Today, financial institutions, multinationals, and governments around the world are looking into blockchain technology to explore its ability to help improve business procedures, reduce costs, as well as enhance transparency – and Kenya is no exception! The country, known to be “a hotbed of innovation in Africa” and often named “Silicon Savannah”, is increasingly looking to blockchain to solve some of its most critical social, economic, and political challenges.
The blockchain technology appeared with Bitcoin in 2009 and is now at the core of most cryptocurrency networks. Decentralized, distributed, transparent, and immutable, blockchain acts as a database that stores information in blocks linked to one another through cryptography, allowing peer-to-peer, frictionless, as well as permission-less transactions. This is one of the aspects of cryptocurrencies that has driven their popularity amongst traders and technology enthusiasts around the world.
While blockchain was initially associated with the financial sector when Bitcoin first launched, it is now a technology that can be used in many different sectors of the economy, such as educátion, real estate, elections, supply chains, insurance, personal identity security, anti-money laundering tracking, content creation, data sharing, medical, agriculture and more.
That’s why Kenya is looking into distributed ledger technology, as well as artificial intelligence, as emerging technologies that can disrupt some of its key sectors, like governance, healthcare, housing project management and agriculture, and improve the country’s growth over time.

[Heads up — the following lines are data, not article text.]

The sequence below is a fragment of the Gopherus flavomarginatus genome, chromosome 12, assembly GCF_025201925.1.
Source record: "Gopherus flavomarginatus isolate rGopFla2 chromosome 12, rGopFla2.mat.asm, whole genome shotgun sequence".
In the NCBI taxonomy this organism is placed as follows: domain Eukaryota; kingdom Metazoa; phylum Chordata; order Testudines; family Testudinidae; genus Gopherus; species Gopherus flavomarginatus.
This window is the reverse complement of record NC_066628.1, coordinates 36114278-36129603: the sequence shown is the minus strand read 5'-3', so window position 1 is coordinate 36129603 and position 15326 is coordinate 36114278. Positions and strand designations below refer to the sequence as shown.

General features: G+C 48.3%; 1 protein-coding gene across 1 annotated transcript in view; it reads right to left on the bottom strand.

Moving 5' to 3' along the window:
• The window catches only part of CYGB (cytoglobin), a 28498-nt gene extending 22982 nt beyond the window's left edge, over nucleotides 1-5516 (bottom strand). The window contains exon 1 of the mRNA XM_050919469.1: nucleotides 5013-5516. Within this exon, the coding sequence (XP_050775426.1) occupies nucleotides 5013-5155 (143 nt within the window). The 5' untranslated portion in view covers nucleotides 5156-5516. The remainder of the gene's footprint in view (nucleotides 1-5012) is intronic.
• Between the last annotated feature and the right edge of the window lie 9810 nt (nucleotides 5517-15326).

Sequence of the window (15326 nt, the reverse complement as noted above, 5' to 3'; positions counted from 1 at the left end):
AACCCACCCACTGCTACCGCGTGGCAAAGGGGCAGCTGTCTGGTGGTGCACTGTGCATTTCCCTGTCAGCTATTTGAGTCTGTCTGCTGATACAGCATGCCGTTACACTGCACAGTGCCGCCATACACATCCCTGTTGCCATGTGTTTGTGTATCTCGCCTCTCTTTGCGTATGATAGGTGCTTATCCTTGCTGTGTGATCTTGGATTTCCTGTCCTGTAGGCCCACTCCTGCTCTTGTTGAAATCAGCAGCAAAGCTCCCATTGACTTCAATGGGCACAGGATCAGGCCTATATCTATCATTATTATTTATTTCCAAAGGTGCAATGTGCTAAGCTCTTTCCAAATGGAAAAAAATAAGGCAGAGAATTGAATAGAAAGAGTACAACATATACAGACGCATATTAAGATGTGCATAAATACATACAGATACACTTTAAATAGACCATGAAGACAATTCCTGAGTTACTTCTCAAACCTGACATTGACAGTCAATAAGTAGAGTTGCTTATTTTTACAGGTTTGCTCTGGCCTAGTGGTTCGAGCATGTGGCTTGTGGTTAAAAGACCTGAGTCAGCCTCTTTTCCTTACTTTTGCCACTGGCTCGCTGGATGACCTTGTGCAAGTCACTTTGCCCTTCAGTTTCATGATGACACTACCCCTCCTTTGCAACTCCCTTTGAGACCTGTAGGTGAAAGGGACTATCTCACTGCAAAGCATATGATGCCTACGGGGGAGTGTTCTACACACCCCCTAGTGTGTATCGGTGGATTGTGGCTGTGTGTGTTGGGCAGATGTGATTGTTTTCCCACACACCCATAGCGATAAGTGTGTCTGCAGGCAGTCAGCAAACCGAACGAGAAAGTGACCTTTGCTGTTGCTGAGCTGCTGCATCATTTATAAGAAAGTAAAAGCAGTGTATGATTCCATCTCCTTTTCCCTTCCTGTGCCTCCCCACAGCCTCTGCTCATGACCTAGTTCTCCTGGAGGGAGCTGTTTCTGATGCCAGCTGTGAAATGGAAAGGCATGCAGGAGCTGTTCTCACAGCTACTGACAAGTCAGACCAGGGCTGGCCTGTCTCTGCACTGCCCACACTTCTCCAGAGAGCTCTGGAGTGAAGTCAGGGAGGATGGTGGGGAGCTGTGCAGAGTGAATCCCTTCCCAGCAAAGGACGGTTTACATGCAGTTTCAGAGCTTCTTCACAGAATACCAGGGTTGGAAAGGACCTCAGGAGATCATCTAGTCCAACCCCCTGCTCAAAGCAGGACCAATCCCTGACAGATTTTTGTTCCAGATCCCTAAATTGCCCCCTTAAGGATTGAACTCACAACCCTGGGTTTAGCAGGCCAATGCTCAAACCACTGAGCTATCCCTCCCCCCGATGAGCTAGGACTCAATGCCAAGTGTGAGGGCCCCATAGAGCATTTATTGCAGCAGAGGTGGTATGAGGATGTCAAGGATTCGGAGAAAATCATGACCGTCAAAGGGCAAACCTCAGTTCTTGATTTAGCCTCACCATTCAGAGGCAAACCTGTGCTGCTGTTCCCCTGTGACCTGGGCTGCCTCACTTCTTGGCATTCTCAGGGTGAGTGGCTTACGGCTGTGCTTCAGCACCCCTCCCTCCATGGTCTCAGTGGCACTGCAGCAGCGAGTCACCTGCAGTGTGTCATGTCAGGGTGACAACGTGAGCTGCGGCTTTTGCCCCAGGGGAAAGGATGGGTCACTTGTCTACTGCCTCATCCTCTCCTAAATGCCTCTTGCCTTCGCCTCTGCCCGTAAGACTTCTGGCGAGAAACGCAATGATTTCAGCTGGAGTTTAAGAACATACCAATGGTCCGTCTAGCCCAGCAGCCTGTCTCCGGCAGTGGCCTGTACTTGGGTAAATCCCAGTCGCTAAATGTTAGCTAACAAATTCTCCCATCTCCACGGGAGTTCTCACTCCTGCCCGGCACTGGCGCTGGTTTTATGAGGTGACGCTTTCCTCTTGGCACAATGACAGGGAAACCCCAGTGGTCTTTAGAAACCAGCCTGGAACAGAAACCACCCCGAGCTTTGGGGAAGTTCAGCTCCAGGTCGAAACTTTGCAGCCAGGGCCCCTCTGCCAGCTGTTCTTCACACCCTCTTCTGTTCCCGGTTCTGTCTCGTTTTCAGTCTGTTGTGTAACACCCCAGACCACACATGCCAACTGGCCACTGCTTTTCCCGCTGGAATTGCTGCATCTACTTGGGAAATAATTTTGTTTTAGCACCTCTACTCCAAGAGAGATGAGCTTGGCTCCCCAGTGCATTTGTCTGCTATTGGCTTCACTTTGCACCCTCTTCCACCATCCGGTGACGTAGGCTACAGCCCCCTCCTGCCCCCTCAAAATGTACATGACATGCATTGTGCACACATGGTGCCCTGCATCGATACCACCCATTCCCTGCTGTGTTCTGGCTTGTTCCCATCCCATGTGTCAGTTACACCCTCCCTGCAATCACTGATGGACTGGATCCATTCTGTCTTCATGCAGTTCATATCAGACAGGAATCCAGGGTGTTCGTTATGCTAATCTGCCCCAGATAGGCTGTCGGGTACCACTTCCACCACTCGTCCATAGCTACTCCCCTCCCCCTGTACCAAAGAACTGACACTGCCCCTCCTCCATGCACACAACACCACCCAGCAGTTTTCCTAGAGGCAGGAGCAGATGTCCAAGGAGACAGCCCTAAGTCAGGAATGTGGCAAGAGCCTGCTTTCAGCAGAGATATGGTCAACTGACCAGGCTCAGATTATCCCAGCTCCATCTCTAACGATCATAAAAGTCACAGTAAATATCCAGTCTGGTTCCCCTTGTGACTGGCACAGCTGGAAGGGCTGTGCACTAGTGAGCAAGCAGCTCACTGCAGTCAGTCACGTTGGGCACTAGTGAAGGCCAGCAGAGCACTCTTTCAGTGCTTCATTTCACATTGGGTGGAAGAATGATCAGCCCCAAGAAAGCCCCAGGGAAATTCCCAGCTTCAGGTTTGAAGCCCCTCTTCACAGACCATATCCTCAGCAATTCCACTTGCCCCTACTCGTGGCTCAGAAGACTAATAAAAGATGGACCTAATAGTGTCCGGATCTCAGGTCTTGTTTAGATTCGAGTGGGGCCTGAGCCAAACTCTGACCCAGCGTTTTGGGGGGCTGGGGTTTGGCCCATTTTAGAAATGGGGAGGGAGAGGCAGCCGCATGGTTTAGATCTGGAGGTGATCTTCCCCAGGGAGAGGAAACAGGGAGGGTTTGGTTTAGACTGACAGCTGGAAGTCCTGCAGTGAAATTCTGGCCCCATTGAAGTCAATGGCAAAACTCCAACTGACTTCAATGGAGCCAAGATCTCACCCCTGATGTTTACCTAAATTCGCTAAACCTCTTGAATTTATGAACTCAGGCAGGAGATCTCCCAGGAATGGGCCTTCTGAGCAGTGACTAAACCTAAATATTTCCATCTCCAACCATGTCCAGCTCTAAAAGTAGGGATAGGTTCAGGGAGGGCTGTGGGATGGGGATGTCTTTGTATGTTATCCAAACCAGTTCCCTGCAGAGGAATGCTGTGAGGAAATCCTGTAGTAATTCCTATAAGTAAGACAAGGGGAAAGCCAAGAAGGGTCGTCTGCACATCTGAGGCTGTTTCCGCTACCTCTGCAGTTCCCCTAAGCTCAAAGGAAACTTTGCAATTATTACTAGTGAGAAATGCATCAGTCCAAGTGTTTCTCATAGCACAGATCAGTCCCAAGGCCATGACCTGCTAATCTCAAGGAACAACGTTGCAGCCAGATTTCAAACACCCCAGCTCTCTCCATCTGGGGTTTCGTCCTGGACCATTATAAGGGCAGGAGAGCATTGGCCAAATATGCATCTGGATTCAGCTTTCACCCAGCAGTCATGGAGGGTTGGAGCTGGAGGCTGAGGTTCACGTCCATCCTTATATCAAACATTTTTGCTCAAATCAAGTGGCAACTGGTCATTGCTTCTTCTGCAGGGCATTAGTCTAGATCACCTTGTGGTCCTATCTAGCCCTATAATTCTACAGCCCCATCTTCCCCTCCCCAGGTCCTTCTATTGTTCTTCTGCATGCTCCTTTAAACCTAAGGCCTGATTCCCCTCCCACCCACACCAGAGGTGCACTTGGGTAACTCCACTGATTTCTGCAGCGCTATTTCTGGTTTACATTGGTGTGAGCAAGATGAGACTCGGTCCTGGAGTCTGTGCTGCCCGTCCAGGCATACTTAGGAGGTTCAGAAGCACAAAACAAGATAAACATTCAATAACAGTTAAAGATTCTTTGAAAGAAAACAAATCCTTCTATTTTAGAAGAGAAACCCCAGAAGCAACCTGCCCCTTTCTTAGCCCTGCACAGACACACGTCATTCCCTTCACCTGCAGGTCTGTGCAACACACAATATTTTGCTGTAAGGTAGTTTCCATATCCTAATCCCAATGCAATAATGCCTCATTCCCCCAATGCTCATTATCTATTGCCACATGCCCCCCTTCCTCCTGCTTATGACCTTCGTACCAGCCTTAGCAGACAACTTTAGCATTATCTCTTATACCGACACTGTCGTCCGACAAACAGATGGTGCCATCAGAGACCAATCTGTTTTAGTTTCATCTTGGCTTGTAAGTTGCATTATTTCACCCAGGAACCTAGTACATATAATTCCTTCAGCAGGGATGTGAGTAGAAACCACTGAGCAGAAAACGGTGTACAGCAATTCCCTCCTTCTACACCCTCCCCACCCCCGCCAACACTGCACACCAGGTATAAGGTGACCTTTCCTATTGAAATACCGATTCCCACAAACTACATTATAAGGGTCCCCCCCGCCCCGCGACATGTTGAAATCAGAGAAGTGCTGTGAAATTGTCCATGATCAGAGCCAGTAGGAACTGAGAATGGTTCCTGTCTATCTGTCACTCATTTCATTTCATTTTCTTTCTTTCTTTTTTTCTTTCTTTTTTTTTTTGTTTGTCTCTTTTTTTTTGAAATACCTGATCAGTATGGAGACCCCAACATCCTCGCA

For instance, Kenya could use blockchain to organize land records and help provide more secure and transparent solutions for those who want to buy and sell land, or just get information about it. There is a lot of fráud in the country when it comes to land ownership. Having a title deed in Kenya doesn’t guarantee that you actually possess it, as land records can be changed by officials, a phenomenon known as “land grabbing“.
Using blockchain technology to record title deeds would ensure that there is no way to modify data and that everything is transparent, as data recorded in the blockchain is immutable. This would reassure people and allow anyone to see title deeds matching official records. In the same way, Blockchain could also improve trust in elections and the democratic process overall, as well as fight public corrúption.
Another key sector where blockchain could be used is in agriculture and food security. Increased food losses throughout the supply chain is an issue in Kenya, as food losses are estimated at up to 40% post-harvest. Blockchain could be of great help to improve traceability, authenticity, as well as transparency in the Kenyan food supply chain, as it would help track agricultural production, detect fraúd, fight counterfeiting, and spot unsafe food products, for instance.
As Kenya is known to be at the forefront of ICT development in Africa, there is no doubt that the country is fast implementing new emerging technologies like blockchain in a range of sectors. However, it will take time to fully implement these technologies and get the best results for the country’s economy.